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OCTOBER 2000


Charity Begins In The Shop
By making it a part of his day-to-day business activities,
printer finds time to help others along the way.



By Deborah Sexton, Editor

One of the best feelings in the world comes from helping other people. I think we'd all like to do more in this area, but unfortunately, realites such as earning a living tend to get in the way. Rick Roth has found he can combine the best of both worlds: running a screen printing business and helping other people at the same time.

Roth, president, Mirror Image, Pawtucket, R.I., has spent the past year planning an event to be held at the Screenprinting & Graphic Imaging (SGIA) show, Nov. 1-4 in New Orleans. His screen printing crew will print thousands of T-shirts a day with multiple design and color changeovers. The shirts, to be printed at the MHM booth, will sell for $5, and all proceeds will benefit the New Orleans Musicians' Clinic. Tower Records has agreed to sell any remaining shirts from its retail locations after the convention.

The inspiration for the project was twofold: Roth wanted to give something back to the city and to show a production shop in action.

"SGIA goes into all these communities, but what is added by the fact that we go there? I thought it would be nice to do something for the city hosting our show," he says. "I have grown to love New Orleans and its culture since the first time I went there for an SGIA convention in 1993.

"I also wanted to do production printing at a show. We can print up to 1,000 shirts an hour in our shop. It's frustrating when you only get to print for five minutes every two hours, which means you print only 1,000 shirts during three days. For once, I wanted to print a lot of shirts."

Through the help of a friend, Roth found the New Orleans Musicians' Clinic, which provides medical care to area musicians. "When I went to visit them, I felt like they really helped the right people, and the money was well-spent," says Roth.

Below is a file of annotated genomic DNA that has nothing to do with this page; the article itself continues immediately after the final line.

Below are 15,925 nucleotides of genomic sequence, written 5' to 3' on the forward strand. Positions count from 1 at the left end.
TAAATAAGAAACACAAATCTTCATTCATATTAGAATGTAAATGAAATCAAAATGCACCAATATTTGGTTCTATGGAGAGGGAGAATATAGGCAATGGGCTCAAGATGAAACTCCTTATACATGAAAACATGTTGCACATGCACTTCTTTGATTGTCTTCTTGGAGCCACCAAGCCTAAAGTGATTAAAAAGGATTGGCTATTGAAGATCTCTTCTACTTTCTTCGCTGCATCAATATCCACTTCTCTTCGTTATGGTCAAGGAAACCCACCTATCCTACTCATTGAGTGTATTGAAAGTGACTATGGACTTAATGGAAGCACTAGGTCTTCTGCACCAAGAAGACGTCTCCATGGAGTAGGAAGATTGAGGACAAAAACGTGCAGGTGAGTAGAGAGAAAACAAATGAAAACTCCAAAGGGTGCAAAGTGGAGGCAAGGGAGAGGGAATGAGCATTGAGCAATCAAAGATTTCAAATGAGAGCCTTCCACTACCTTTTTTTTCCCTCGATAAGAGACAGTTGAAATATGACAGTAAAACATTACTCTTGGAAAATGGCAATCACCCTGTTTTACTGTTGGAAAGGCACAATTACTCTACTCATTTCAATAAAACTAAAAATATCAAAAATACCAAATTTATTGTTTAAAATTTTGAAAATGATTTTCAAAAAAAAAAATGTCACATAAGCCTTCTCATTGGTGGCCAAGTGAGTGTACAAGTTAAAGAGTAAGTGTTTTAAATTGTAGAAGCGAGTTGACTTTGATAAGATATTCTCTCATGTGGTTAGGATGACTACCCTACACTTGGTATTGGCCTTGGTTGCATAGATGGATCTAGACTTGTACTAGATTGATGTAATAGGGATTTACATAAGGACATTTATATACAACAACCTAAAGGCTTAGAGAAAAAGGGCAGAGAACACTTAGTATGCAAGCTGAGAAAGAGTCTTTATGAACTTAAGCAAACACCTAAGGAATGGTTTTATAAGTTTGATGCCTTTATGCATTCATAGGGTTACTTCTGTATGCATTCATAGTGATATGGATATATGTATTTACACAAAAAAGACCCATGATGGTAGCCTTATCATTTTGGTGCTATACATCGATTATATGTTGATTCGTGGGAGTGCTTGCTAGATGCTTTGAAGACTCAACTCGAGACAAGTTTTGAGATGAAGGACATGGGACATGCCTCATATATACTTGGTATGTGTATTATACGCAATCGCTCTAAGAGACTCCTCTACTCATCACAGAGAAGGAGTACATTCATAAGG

Outreach coordinator Bethany Bultman, New Orleans Musicians' Clinic, says, "New Orleans may be the cradle of American music, but it's also usually an early grave for musicians who stay here. We stress prevention and become a partner in keeping musicians well, so that they can perform and do the things they love."

In keeping with a New Orleans music theme, all artwork-which is being donated by a variety of artists, such as Leslie Straub-centers around New Orleans musicians.

While Roth admits that finding the time to plan a project of this size has been a challenge, his secret is simple. "I try to work it into what I'm already doing," he says. "I've got to call Kiwo anyway, so while I'm on the phone, I ask if it can donate some emulsion. It hasn't been that hard to persuade people to contribute. People want to help. If you ask the people at an emulsion company to give medical exams to musicians, they can't do that. But they can provide emulsion for a charitable function that helps someone, and they can feel good about that."

Roth, who has been active in Amnesty Intl. for 19 years, also contributes in ways other than time and money. On weekends, volunteers use his shop's computers to make fliers and posters. "I've lent folding tables many times. We also host Web sites for Amnesty and another charity I'm involved in, "he says.

For decorators who'd like to get more involved in charitable activities, the official industry charity is Variety Intl. This group has placed coach vans with youth organizations that help disadvantaged children.

Decorators can contribute by participating in the annual Variety dinner and auction, to be held at the Tampa ISS, Feb. 16-18, 2001, where there are numerous items to bid on during silent and live auctions. Many industry shows feature a Variety booth where pins and other merchandise are sold. A number of suppliers, such as M&R, print and sell shirts during shows and donate the proceeds to Variety.

Another great way decorators can participate is to hold a garage sale to clear out overruns and other unwanted merchandise and donate the proceeds to Variety.

Darrell Marriott, president, Purple Elephant Promotions, Essex Junction, Vt., has written on his experiences working with nonprofit organizations in this month's Promo Points, page 66. Learn how giving back to the community can also benefit your business.

For those interested in learning more about the New Orleans Musicians' Clinic, visit www.wwoz.org.

No matter what they do, people who make the effort always get back more than they give, I believe. The benefits are not always financial, but they are always substantial. If you've had a positive experience working to help others, I'd love to hear about it. Most people tend to be modest, but your story might motivate someone else to help.


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